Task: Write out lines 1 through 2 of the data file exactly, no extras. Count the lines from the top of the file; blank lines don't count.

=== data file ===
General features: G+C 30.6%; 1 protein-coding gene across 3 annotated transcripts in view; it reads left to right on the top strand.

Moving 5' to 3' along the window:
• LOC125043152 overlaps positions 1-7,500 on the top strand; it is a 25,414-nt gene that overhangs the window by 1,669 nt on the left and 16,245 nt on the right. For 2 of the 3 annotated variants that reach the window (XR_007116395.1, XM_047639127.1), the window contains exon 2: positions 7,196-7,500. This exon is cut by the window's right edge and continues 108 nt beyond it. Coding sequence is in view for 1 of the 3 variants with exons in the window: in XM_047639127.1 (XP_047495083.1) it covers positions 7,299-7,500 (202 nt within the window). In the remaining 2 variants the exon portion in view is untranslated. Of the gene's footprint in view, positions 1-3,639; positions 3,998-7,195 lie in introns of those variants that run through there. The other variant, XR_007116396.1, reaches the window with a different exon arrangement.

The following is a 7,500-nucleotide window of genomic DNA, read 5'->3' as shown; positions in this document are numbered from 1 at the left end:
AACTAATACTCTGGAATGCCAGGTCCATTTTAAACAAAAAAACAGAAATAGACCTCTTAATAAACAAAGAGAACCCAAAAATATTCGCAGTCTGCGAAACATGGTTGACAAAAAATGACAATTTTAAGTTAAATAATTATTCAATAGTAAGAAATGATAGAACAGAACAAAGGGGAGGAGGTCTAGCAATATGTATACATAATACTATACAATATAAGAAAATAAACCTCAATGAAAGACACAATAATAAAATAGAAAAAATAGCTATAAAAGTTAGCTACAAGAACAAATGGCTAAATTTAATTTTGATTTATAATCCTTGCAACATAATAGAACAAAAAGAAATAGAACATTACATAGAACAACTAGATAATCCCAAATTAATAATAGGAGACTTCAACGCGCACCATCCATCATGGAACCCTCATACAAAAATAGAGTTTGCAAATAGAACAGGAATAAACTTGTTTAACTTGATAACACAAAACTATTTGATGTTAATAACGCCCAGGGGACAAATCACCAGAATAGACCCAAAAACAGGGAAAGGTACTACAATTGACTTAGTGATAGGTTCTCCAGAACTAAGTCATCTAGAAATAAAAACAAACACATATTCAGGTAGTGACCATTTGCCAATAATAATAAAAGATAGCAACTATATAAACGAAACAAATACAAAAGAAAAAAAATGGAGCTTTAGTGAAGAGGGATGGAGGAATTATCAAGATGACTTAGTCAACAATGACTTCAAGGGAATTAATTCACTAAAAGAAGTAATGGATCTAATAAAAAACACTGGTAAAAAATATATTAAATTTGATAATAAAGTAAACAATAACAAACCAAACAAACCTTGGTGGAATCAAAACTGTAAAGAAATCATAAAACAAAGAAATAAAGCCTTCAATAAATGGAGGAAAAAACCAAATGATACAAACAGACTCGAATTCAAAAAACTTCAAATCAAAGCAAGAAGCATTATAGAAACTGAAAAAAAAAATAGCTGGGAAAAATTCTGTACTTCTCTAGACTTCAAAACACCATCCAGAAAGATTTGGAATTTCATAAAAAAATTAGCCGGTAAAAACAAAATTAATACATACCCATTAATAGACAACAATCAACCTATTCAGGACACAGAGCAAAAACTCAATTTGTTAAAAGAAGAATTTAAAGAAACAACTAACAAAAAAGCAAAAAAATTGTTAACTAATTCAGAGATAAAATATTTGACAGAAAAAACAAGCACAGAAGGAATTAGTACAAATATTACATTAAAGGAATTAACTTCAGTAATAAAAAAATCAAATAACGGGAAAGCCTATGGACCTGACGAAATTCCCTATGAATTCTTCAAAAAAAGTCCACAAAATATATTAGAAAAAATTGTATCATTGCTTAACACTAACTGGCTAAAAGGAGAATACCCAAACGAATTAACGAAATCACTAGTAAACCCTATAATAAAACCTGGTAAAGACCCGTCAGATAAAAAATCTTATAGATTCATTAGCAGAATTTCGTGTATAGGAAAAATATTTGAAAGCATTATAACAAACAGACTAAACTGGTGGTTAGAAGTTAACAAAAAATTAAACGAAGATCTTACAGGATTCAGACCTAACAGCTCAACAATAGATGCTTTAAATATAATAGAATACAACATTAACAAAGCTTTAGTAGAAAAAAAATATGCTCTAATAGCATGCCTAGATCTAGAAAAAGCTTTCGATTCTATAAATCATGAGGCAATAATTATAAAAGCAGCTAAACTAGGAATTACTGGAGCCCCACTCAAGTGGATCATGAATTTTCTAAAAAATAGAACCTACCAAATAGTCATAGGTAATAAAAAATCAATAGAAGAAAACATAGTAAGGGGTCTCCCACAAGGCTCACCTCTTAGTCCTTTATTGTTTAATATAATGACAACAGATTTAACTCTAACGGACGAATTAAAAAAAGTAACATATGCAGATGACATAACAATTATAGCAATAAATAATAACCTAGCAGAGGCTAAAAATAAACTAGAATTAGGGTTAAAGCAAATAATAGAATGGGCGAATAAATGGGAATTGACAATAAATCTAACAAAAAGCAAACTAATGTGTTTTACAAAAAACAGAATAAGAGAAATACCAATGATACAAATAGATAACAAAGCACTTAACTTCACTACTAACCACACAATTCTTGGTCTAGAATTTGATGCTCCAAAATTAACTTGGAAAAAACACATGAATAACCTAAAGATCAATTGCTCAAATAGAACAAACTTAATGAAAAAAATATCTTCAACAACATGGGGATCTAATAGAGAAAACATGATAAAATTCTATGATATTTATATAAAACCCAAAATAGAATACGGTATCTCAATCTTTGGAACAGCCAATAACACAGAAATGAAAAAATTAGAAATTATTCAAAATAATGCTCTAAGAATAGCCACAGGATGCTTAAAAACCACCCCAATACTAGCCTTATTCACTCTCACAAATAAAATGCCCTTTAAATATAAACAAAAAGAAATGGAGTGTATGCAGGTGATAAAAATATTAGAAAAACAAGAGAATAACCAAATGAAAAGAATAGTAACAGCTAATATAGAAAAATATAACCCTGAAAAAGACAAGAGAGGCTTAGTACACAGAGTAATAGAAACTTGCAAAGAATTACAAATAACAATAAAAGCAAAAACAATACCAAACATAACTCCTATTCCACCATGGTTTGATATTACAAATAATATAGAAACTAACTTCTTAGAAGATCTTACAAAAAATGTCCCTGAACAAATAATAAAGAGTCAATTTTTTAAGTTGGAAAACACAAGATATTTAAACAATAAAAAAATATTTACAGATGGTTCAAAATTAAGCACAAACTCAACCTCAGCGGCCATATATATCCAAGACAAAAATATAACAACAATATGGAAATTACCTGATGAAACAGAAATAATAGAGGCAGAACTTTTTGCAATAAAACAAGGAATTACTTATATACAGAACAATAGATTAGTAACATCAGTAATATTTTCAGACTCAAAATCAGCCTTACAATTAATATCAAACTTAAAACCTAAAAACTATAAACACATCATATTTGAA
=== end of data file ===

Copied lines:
General features: G+C 30.6%; 1 protein-coding gene across 3 annotated transcripts in view; it reads left to right on the top strand.

Moving 5' to 3' along the window: